A frog-derived bionic peptide with discriminative inhibition of tumors based on integrin αvβ3 identification†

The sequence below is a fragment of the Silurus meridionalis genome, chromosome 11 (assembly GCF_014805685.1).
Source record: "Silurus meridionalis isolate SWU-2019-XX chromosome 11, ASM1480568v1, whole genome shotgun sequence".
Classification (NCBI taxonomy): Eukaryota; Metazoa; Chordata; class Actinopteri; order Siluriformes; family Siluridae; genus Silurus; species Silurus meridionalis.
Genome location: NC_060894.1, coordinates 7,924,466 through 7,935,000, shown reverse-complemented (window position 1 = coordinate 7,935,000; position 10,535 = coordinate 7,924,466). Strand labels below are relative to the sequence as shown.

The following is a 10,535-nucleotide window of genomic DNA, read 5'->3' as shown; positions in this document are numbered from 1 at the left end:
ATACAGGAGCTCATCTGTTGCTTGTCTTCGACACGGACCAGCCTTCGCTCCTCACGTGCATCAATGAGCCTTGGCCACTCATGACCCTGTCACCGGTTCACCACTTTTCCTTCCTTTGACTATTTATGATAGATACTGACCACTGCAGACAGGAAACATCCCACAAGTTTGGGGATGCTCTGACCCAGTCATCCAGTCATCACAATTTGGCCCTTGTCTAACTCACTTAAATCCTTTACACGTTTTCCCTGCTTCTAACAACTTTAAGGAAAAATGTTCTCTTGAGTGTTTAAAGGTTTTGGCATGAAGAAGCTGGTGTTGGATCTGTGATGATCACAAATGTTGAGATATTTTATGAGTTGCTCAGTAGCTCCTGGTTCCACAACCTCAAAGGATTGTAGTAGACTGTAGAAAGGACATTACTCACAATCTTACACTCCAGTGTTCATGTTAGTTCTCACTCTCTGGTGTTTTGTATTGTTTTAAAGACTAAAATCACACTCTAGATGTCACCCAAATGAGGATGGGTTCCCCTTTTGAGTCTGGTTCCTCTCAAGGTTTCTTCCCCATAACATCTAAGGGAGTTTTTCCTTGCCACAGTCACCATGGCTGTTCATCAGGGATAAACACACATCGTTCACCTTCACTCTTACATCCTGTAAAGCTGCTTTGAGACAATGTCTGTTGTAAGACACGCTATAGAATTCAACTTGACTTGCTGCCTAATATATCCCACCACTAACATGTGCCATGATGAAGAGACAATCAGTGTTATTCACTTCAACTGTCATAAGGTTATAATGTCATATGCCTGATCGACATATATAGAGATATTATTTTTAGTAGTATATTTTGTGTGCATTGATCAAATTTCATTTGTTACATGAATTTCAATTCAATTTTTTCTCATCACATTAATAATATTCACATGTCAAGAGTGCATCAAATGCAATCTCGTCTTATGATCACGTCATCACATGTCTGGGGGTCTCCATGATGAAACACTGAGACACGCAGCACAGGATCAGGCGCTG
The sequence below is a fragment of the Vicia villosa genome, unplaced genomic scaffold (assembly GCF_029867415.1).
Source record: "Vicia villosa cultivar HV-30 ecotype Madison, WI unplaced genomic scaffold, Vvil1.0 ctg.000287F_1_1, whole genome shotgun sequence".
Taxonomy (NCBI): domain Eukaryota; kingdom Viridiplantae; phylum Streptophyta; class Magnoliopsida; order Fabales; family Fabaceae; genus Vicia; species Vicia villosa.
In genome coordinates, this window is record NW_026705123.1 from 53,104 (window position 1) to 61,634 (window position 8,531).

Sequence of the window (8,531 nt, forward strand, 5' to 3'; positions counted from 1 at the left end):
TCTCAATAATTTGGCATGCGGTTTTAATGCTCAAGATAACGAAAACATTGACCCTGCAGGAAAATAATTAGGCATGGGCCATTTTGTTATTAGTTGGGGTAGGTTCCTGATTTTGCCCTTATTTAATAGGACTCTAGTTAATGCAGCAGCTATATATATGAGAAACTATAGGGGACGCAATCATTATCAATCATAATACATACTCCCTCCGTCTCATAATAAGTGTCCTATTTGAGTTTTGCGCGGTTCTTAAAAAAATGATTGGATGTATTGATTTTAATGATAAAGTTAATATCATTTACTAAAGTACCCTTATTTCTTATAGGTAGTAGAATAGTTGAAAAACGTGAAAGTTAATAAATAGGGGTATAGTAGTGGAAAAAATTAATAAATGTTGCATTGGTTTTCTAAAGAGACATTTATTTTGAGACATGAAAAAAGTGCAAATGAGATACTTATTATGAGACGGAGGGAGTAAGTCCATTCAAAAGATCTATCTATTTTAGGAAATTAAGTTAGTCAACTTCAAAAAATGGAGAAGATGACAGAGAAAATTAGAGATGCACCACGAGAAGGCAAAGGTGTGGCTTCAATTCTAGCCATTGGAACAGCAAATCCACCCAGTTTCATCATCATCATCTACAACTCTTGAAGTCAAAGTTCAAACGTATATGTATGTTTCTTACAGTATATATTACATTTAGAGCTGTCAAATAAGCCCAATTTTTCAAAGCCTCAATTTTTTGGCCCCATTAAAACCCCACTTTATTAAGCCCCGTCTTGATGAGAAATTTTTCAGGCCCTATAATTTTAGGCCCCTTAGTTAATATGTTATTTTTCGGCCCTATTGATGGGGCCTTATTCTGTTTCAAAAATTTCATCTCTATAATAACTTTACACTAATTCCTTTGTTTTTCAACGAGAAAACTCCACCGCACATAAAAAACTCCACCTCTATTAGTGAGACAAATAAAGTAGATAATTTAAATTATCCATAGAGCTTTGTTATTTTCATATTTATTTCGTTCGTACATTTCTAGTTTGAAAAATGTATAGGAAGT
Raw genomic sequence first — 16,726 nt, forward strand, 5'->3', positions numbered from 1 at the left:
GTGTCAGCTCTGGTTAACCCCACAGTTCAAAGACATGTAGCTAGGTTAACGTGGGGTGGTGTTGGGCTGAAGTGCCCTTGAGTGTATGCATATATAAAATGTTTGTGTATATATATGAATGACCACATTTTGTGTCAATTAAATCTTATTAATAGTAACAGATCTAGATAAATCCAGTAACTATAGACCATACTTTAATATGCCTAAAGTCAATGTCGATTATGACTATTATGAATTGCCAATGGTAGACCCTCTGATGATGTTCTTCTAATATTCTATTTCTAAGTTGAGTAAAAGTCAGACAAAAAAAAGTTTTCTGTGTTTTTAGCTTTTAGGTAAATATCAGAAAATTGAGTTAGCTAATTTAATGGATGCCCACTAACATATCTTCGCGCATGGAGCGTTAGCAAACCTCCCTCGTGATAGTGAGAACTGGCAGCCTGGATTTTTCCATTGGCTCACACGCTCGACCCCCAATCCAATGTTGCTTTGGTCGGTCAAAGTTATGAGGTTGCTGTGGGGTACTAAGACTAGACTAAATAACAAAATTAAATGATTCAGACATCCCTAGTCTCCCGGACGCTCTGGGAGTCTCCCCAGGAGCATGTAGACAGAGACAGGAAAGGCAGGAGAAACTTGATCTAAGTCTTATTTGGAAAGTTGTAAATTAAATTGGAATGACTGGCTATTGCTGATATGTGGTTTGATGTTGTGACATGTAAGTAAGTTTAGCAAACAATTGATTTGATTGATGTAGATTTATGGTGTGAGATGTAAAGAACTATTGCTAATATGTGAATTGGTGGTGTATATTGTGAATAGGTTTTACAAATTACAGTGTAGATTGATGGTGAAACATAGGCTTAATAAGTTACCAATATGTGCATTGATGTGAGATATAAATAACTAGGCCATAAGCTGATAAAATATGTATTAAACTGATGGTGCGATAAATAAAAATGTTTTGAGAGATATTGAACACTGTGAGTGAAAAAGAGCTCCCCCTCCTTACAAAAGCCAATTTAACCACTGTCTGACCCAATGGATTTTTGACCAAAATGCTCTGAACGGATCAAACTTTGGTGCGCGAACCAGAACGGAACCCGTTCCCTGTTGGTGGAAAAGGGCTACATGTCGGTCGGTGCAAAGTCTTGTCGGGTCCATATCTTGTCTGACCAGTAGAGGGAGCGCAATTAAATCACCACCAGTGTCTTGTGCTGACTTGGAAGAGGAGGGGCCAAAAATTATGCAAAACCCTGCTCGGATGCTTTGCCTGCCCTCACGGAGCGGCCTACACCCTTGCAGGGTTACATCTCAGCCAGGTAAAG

Aureins, natural active peptides extracted from skin secretions of Australian bell frogs, have become a research focus due to the antitumor effects caused by lysing cell membranes. However, clinical translation of Aureins is still limited by non-selective toxicity between normal and cancer cells. Herein, by structure–activity relationship analysis and rational linker design, a dual-function fusion peptide RA3 is designed by tactically fusing Aurein peptide A1 with strong anticancer activity, with a tri-peptide with integrin αvβ3-binding ability which was screened in our previous work. Rational design and selection of fusion linkers ensures α-helical conformation and active functions of this novel fusion peptide, inducing effective membrane rupture and selective apoptosis of cancer cells. The integrin binding and tumor recognition ability of the fusion peptide is further validated by fluorescence imaging in cell and mouse models, in comparison with the non-selective A1 peptide. Meanwhile, increased stability and superior therapeutic efficacy are achieved in vivo for the RA3 fusion peptide. Our study highlights that aided by computational simulation technologies, the biomimetic fusion RA3 peptide has been successfully designed, surmounting the poor tumor-selectivity of the natural defensive peptide, serving as a promising therapeutic agent for cancer treatment.